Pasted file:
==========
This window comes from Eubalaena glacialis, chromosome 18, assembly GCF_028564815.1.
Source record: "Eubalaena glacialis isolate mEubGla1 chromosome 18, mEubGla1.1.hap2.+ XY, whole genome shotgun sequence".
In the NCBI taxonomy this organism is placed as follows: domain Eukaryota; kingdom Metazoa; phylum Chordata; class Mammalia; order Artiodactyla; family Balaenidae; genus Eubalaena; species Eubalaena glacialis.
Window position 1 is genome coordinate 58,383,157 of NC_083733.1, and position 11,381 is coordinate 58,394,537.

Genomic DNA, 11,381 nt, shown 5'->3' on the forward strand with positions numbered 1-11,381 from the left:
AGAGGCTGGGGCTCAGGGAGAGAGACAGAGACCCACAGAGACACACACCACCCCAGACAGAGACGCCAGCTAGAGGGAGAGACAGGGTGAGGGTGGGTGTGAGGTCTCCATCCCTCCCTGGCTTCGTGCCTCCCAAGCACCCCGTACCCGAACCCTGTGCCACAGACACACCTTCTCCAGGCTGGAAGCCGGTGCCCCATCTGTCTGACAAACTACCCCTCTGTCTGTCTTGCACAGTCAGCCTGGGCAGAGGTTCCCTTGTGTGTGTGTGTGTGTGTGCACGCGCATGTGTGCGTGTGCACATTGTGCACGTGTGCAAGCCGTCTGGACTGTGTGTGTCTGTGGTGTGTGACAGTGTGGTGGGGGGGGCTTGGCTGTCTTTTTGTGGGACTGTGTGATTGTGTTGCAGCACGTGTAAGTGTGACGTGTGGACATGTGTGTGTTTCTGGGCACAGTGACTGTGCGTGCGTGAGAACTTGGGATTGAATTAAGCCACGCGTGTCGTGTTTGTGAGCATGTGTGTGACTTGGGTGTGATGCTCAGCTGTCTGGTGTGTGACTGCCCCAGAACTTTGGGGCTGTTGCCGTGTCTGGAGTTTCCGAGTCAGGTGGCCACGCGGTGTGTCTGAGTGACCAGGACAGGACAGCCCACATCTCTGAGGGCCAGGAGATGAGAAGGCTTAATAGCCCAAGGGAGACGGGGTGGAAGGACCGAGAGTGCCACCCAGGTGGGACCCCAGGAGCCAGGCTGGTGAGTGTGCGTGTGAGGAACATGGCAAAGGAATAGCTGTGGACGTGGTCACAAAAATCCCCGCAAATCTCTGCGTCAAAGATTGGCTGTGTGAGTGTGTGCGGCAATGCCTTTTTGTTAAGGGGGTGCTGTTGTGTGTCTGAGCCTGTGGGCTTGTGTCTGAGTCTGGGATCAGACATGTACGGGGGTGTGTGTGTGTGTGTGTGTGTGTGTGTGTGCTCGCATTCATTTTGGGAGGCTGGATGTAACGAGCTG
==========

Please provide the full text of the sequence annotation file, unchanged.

This window comes from Eubalaena glacialis, chromosome 18, assembly GCF_028564815.1.
Source record: "Eubalaena glacialis isolate mEubGla1 chromosome 18, mEubGla1.1.hap2.+ XY, whole genome shotgun sequence".
In the NCBI taxonomy this organism is placed as follows: domain Eukaryota; kingdom Metazoa; phylum Chordata; class Mammalia; order Artiodactyla; family Balaenidae; genus Eubalaena; species Eubalaena glacialis.
Window position 1 is genome coordinate 58,383,157 of NC_083733.1, and position 11,381 is coordinate 58,394,537.

Genomic DNA, 11,381 nt, shown 5'->3' on the forward strand with positions numbered 1-11,381 from the left:
AGAGGCTGGGGCTCAGGGAGAGAGACAGAGACCCACAGAGACACACACCACCCCAGACAGAGACGCCAGCTAGAGGGAGAGACAGGGTGAGGGTGGGTGTGAGGTCTCCATCCCTCCCTGGCTTCGTGCCTCCCAAGCACCCCGTACCCGAACCCTGTGCCACAGACACACCTTCTCCAGGCTGGAAGCCGGTGCCCCATCTGTCTGACAAACTACCCCTCTGTCTGTCTTGCACAGTCAGCCTGGGCAGAGGTTCCCTTGTGTGTGTGTGTGTGTGTGCACGCGCATGTGTGCGTGTGCACATTGTGCACGTGTGCAAGCCGTCTGGACTGTGTGTGTCTGTGGTGTGTGACAGTGTGGTGGGGGGGGCTTGGCTGTCTTTTTGTGGGACTGTGTGATTGTGTTGCAGCACGTGTAAGTGTGACGTGTGGACATGTGTGTGTTTCTGGGCACAGTGACTGTGCGTGCGTGAGAACTTGGGATTGAATTAAGCCACGCGTGTCGTGTTTGTGAGCATGTGTGTGACTTGGGTGTGATGCTCAGCTGTCTGGTGTGTGACTGCCCCAGAACTTTGGGGCTGTTGCCGTGTCTGGAGTTTCCGAGTCAGGTGGCCACGCGGTGTGTCTGAGTGACCAGGACAGGACAGCCCACATCTCTGAGGGCCAGGAGATGAGAAGGCTTAATAGCCCAAGGGAGACGGGGTGGAAGGACCGAGAGTGCCACCCAGGTGGGACCCCAGGAGCCAGGCTGGTGAGTGTGCGTGTGAGGAACATGGCAAAGGAATAGCTGTGGACGTGGTCACAAAAATCCCCGCAAATCTCTGCGTCAAAGATTGGCTGTGTGAGTGTGTGCGGCAATGCCTTTTTGTTAAGGGGGTGCTGTTGTGTGTCTGAGCCTGTGGGCTTGTGTCTGAGTCTGGGATCAGACATGTACGGGGGTGTGTGTGTGTGTGTGTGTGTGTGTGTGTGCTCGCATTCATTTTGGGAGGCTGGATGTAACGAGCTG